In addition to the improvements in symptoms and psychological wellbeing, there are physiological benefits of art at the neurological level. Creating art promotes whole-brain thinking, and functions are more widely distributed throughout the brain. This has been shown to be beneficial in stroke survivors. For example, artists (who often engage in whole-brain thinking) were less affected by the stroke and recovered more quickly than non-artists. Dance not only promotes cardiovascular health but can also improve coordination and balance. Playing an instrument or drawing can fine-tune motor skills.
Art therapy has even been shown to help people manage chronic pain and recovery. Although it may not eliminate the pain or need for pain medication, it can help reduce the stress and anxiety it often causes by shifting the focus from the painful stimuli to something more relaxing and enjoyable. Thus, engaging in creative activities can empower individuals who suffer from chronic or temporary pain to improve their mood, emotional state, and quality of life.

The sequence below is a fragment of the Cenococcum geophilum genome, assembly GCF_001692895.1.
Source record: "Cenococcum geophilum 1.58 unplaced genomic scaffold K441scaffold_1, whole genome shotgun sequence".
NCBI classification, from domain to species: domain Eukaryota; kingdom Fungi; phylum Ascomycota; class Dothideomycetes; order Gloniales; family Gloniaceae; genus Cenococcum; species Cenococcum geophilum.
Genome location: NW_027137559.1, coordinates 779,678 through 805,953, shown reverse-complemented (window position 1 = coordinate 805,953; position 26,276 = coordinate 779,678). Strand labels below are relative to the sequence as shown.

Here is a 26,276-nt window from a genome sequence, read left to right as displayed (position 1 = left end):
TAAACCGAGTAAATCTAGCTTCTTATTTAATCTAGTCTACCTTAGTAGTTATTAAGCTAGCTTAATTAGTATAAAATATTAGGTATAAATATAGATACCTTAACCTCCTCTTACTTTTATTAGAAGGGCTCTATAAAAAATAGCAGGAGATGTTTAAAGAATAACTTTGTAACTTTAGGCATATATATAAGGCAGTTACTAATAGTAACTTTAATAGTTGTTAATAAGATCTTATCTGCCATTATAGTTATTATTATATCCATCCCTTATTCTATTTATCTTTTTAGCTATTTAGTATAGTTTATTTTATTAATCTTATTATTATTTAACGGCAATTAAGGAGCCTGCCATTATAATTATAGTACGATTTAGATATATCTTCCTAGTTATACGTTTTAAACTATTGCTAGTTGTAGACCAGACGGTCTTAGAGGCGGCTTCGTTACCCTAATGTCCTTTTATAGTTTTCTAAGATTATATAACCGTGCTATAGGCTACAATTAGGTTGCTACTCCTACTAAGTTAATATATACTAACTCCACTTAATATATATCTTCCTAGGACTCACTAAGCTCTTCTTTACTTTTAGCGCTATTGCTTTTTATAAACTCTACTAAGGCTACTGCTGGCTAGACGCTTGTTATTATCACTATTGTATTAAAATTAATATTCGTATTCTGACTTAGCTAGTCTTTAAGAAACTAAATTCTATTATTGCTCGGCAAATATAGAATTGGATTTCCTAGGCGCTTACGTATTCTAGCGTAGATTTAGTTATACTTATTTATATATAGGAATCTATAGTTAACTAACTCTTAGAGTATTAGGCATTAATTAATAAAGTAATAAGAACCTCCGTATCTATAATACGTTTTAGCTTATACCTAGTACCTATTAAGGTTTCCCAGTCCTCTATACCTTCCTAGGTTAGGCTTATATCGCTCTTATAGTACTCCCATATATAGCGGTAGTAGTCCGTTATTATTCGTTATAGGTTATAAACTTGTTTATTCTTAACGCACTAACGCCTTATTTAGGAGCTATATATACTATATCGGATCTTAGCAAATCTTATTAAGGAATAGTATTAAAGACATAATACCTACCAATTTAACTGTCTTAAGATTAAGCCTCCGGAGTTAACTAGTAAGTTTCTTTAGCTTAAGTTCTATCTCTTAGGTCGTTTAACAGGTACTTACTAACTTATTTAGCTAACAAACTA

It’s important to emphasize that no artistic skills or talents are required to benefit from art therapy. It’s about the process, not the product. Sometimes words aren’t adequate to communicate a feeling or memory. Sometimes a feeling or memory isn’t even consciously accessible. Art provides the body and the unconscious mind a medium to communicate things that might be preverbal, repressed, or somaticized.
Ultimately, the philosophy underlying art therapy is that artistic self-expression has therapeutic value, and an art therapist can assist their clients in understanding the deeper meaning in their art as a means of healing and self-discovery. An art therapist is trained to interpret how color, texture, form, and other visual components of one’s art relate to their thoughts, emotions, personality, symptoms, or other psychological phenomena.